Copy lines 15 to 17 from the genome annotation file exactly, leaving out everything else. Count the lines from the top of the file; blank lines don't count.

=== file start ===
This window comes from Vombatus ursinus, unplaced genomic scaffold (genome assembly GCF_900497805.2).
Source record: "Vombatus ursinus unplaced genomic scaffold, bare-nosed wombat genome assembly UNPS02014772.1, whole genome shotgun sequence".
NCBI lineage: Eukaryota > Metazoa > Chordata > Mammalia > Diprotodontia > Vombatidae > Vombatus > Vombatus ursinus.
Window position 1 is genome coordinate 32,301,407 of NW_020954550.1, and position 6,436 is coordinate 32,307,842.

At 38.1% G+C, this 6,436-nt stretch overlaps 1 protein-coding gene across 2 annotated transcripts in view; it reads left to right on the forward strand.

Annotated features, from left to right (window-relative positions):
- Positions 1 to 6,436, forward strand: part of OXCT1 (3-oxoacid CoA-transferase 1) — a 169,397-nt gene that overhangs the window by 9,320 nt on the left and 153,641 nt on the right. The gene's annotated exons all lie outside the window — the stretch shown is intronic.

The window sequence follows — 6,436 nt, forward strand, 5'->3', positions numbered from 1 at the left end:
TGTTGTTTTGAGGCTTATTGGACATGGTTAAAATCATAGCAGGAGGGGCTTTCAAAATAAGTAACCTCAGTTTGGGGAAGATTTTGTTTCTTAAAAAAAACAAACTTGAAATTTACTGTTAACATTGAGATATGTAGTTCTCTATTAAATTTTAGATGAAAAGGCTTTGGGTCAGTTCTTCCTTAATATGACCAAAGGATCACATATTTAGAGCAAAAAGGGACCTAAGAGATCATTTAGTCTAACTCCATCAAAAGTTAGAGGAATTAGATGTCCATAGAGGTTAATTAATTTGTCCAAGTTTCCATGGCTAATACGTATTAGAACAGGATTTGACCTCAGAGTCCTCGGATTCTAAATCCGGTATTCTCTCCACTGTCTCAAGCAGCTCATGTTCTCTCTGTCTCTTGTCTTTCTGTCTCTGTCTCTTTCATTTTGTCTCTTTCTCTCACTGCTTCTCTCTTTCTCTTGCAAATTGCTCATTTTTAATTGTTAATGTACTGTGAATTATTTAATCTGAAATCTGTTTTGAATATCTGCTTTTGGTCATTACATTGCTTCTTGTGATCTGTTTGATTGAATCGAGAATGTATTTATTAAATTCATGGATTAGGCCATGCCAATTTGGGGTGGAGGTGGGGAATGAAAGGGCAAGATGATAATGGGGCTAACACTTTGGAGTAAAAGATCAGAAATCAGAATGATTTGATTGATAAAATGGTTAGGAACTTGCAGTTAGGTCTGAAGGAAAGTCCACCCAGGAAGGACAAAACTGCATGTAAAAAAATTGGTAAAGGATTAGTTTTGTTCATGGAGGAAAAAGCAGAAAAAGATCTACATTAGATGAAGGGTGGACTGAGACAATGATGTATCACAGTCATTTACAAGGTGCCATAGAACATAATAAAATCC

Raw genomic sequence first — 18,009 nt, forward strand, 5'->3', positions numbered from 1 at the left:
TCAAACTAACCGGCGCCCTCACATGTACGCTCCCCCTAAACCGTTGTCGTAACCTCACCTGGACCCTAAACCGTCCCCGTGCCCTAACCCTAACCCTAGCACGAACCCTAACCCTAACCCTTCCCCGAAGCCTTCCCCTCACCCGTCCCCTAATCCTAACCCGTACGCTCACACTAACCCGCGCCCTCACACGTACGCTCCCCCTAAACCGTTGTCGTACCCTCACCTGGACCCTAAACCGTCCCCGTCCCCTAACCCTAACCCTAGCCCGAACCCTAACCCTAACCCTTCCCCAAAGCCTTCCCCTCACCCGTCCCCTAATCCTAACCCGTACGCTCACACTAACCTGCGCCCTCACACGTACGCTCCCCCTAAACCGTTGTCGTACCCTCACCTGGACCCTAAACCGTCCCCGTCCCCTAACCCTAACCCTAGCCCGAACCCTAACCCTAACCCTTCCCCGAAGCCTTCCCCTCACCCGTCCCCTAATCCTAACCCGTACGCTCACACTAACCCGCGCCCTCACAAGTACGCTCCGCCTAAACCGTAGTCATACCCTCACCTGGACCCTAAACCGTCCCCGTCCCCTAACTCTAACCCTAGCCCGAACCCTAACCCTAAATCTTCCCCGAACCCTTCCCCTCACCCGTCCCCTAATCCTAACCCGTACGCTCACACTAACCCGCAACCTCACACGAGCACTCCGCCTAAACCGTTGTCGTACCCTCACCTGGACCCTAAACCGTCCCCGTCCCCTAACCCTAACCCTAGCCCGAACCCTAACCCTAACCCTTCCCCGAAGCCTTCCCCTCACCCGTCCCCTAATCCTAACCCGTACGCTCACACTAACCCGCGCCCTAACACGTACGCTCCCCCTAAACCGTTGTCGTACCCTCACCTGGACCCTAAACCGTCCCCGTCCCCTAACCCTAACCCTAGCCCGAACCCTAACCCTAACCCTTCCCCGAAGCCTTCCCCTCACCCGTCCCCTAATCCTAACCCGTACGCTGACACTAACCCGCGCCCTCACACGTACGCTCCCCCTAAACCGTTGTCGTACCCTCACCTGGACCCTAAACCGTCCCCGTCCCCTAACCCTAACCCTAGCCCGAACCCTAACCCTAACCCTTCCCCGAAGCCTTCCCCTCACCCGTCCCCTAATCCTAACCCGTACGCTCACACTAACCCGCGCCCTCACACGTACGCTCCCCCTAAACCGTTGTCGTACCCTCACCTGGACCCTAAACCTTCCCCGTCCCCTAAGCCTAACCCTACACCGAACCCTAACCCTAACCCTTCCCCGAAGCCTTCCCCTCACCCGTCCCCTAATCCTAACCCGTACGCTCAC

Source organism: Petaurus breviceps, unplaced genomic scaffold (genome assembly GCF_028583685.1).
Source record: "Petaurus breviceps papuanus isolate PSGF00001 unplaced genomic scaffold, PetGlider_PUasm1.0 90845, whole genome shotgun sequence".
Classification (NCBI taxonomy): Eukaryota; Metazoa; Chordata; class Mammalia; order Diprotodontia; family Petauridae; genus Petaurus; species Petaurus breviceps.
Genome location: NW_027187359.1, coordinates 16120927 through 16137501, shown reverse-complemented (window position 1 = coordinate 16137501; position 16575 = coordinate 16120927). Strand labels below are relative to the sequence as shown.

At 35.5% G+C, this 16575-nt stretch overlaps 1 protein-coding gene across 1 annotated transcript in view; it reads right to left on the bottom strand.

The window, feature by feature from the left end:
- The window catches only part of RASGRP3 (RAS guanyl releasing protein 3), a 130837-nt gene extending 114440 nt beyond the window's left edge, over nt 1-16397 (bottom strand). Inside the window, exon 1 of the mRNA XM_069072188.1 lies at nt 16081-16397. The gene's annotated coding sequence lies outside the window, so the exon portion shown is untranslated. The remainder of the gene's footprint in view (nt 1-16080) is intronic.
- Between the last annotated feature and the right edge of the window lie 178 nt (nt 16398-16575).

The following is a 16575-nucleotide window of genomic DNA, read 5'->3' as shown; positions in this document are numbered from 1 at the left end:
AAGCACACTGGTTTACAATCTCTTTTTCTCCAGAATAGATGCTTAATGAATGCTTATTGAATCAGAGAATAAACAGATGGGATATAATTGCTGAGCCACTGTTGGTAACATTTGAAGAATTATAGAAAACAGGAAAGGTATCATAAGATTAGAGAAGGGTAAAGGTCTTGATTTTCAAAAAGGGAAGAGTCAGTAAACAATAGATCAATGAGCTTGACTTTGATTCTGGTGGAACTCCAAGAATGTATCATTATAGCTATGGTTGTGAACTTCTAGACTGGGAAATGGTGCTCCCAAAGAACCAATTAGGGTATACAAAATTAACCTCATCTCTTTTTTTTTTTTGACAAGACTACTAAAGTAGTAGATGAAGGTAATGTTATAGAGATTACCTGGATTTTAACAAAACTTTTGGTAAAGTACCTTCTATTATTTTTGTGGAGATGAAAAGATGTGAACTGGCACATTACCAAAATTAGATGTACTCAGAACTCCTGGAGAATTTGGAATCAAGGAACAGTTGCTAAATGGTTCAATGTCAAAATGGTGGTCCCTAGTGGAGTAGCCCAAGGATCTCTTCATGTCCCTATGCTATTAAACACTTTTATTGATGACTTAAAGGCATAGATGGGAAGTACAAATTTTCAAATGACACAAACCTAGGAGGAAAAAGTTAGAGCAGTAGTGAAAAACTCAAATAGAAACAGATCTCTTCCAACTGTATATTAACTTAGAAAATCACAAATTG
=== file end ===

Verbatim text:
Genome location: NW_027187359.1, coordinates 16120927 through 16137501, shown reverse-complemented (window position 1 = coordinate 16137501; position 16575 = coordinate 16120927). Strand labels below are relative to the sequence as shown.

At 35.5% G+C, this 16575-nt stretch overlaps 1 protein-coding gene across 1 annotated transcript in view; it reads right to left on the bottom strand.

The window, feature by feature from the left end: